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Above was what the east side of the bedroom looked like on last Tuesday, and below was the same angle on Saturday! You have to see it in person to appreciate how much difference the new window makes.

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As expected, the new egress brings much more light into the bedroom. The light color window well also helps to reflect light inside.

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We did not DIY the egress ourselves. Instead, we hired DesignCrew, who specializes in egress windows and have done work in our neighborhood on similar houses. Egress installation involves cutting into concrete foundation, which we have neither tools nor skill for.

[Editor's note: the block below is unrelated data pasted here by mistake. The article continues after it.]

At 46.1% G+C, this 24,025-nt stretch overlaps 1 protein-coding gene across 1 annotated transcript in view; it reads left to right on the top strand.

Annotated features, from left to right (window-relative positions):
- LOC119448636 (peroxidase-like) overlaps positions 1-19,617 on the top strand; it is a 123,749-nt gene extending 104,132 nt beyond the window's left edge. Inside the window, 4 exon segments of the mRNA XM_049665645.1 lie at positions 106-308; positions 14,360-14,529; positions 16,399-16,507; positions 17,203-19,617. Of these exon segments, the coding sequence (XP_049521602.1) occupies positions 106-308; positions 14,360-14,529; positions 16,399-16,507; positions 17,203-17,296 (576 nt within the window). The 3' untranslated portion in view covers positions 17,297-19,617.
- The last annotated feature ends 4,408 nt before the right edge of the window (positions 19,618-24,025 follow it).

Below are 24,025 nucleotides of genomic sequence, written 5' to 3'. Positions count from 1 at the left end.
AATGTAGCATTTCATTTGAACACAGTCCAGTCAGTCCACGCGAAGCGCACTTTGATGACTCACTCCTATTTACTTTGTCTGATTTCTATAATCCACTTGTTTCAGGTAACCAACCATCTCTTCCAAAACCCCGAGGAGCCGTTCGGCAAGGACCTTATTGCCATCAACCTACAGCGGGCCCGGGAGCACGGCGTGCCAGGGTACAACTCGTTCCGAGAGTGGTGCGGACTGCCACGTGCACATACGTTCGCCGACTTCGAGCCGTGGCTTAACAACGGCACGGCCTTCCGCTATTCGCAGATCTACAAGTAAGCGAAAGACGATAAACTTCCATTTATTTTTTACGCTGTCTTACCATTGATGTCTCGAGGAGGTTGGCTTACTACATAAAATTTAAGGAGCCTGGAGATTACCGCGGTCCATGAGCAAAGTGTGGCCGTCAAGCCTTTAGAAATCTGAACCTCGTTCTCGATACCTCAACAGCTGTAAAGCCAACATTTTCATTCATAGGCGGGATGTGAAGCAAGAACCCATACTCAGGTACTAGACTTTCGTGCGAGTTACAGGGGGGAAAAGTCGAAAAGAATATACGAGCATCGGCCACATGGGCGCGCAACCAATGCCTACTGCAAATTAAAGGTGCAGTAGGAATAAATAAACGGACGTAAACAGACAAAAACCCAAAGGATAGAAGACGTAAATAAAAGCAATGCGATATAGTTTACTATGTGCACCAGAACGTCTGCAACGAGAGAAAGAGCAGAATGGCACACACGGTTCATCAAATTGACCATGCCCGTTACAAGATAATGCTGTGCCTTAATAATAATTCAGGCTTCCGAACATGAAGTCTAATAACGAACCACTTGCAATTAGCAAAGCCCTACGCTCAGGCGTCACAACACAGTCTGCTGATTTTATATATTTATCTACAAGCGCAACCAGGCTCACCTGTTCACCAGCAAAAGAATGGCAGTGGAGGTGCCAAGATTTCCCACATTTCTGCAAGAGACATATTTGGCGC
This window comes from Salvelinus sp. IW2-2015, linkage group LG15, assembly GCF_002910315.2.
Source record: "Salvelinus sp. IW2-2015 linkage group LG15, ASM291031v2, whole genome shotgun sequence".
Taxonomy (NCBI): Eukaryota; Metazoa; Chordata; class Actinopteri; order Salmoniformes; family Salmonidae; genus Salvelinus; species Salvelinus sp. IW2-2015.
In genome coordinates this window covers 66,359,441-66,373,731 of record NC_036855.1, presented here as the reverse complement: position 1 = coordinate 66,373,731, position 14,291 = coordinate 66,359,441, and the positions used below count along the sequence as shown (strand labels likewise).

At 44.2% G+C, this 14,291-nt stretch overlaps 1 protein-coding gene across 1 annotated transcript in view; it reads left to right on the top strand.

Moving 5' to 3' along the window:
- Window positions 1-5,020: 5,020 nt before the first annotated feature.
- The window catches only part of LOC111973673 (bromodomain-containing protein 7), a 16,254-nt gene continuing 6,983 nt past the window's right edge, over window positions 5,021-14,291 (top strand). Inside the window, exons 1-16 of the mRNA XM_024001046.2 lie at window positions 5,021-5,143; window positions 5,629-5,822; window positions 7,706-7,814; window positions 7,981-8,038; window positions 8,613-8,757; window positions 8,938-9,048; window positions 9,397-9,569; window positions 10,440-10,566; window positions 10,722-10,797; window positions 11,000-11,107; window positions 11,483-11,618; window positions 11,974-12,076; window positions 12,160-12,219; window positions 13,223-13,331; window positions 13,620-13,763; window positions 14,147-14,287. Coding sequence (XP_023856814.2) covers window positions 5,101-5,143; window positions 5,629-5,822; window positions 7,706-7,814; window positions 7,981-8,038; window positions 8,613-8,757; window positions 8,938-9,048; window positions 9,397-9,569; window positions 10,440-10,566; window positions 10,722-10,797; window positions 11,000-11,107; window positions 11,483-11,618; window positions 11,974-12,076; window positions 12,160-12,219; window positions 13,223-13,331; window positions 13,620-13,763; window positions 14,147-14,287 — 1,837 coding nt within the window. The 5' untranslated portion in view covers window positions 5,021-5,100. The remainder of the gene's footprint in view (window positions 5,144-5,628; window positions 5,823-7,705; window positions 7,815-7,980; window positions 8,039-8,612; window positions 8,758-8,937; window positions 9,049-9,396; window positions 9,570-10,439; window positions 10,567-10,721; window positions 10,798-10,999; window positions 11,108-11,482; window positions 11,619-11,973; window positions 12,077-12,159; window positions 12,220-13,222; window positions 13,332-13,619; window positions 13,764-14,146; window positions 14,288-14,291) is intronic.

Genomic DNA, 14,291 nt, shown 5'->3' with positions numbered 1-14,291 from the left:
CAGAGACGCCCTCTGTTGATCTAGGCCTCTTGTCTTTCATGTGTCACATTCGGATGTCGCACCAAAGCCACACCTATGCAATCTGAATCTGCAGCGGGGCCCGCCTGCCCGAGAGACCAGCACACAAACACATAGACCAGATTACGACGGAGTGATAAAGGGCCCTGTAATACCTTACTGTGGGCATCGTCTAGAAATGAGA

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The foundation cutting was done from the outside of the house. The window closer to the downspout in the picture above is the one we replaced with egress. When grading around the foundation we put down 6-mil plastic and gravel around the foundation, both of which had to be removed for the window replacement.

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Egress window has many codes and regulations due to fire safety. We went with standard dimensions and location, with only one customization: lower the window well as much as possible so we can see the backyard. We never like standard window wells, especially the look from the inside. Since our backyard slopes down from the house, we have the option of installing the new well a few inches below the old level to get a better view of the garden.